Estonian Constituent Assembly

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The Estonian Constituent Assembly (Estonian: Asutav kogu) was elected on 5–7 April 1919,[1] called by the Estonian Provisional Government during the Estonian War of Independence.

Estonian Constituent Assembly elections[edit]

Activity[edit]

Estonian Constituent Assembly, Opening Session on 23 April 1919.

The 120 members of the Constituent Assembly met at the opening session on 23 April 1919, the birthday of the Estonian Parliament[1] and elected the chairman, Social Democrat August Rei. On 7 May the Assembly passed the Public Elementary Schools Act: The principle of compulsory and free primary 6-year elementary school education was established.[2]

On 8 May 1919 the Estonian provisional government resigned, and the first fully democratically elected Government of Estonia headed by Prime Minister Otto Strandman (Estonian Labor Party) took office. On 15 May the assembly reaffirmed the Estonian Declaration of Independence, aimed at the international community for recognizing Estonia as an independent state.

On 4 June 1919 the Assembly adopted a temporary Constitution of Estonia, and on 10 October 1919 the Land Reform Act was passed, which confiscated and redistributed the Baltic German estates, ending the 700 years possession of the regions that the Germans had gained after the Livonian Crusade.[3]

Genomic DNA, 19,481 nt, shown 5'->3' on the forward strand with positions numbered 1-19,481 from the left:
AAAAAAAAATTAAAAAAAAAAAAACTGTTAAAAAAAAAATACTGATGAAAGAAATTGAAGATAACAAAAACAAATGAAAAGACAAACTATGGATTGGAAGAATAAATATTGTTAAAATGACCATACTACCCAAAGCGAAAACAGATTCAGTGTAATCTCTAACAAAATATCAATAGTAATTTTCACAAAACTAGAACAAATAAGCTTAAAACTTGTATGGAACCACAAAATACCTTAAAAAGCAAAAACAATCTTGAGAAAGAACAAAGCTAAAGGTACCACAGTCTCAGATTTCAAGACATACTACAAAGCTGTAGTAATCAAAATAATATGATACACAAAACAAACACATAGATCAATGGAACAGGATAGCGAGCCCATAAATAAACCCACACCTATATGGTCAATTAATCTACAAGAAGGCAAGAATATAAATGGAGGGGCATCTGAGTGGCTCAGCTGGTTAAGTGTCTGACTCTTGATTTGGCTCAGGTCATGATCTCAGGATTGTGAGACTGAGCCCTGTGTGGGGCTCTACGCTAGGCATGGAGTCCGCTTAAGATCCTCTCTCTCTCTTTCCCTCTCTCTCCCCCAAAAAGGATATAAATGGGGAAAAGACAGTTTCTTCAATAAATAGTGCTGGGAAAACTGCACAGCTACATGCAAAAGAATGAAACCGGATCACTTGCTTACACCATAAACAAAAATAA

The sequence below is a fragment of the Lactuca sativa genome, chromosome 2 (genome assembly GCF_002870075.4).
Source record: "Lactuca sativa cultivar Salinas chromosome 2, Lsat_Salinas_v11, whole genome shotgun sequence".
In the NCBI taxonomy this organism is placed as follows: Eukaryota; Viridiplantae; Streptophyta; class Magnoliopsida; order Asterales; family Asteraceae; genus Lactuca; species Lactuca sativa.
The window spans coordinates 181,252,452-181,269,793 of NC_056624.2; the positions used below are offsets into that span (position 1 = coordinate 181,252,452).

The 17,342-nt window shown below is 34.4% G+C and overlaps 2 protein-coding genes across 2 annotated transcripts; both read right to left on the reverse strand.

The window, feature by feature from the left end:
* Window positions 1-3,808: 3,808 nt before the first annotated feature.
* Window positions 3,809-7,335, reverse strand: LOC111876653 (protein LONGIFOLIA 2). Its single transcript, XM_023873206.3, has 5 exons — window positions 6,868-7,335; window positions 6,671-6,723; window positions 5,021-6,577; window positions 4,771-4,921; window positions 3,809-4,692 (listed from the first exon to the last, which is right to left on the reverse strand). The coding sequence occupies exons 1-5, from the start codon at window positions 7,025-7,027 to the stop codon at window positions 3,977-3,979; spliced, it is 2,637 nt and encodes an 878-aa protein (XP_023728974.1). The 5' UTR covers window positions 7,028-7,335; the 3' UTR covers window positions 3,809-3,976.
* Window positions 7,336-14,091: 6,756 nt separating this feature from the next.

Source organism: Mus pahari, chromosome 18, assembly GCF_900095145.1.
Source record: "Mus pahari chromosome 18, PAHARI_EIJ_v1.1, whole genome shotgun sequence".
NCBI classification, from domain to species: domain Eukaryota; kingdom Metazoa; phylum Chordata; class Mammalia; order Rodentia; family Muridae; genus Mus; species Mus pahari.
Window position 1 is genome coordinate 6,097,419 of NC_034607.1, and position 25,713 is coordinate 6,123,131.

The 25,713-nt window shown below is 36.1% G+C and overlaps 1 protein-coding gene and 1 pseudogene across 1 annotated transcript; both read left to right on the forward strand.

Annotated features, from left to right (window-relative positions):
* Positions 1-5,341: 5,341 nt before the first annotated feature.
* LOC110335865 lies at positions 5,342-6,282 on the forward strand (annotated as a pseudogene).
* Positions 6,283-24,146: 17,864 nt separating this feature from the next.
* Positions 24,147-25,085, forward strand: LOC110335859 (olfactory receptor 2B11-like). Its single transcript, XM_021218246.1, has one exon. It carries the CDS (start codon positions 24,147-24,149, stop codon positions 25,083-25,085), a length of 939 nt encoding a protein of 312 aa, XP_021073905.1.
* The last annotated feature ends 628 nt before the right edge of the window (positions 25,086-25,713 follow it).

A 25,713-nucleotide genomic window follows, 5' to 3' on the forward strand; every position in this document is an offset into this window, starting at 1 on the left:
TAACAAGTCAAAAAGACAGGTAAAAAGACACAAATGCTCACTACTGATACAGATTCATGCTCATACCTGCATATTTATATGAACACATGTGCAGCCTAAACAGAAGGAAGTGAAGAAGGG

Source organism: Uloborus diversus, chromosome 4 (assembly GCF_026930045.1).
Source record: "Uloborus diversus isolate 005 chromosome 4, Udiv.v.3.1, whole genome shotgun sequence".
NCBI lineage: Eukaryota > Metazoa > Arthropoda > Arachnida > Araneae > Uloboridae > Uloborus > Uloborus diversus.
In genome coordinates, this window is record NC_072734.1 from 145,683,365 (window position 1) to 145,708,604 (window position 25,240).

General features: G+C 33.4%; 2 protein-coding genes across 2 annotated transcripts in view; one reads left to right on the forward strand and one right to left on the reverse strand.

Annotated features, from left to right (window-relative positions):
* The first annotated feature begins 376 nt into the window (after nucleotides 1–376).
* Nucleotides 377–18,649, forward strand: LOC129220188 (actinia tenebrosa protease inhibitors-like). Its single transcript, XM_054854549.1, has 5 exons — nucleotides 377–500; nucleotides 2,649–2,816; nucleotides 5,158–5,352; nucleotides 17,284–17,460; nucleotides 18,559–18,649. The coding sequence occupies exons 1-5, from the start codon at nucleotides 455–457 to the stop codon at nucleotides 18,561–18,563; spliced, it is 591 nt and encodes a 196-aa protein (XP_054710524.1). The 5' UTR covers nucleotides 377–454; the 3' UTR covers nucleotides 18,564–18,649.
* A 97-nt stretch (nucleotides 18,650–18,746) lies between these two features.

On 13 February the Peace Treaty of Tartu was ratified, signed by Estonia and Russian SFSR on 2 February. The first Constitution of Estonia was adopted on 15 June 1920. After the constitution had entered into effect and the first parliamentary elections were held, the Constituent Assembly disbanded itself on 20 December 1920.[4]

Members[edit]

References[edit]

  1. ^ a b Chronology at riigikogu.ee
  2. ^ "Public Elementary Schools Act at Estonian Historical Archives". Archived from the original on 2008-01-20. Retrieved 2007-11-01.
  3. ^ Meyendorff, Alexander Feliksovich (1922). "Esthonia" . In Chisholm, Hugh (ed.). Encyclopædia Britannica. 31 (12th ed.). London & New York: The Encyclopædia Britannica Company. pp. 10–13.
  4. ^ Historical Dictionary of Estonia; p. 140 ISBN 0-8108-4904-6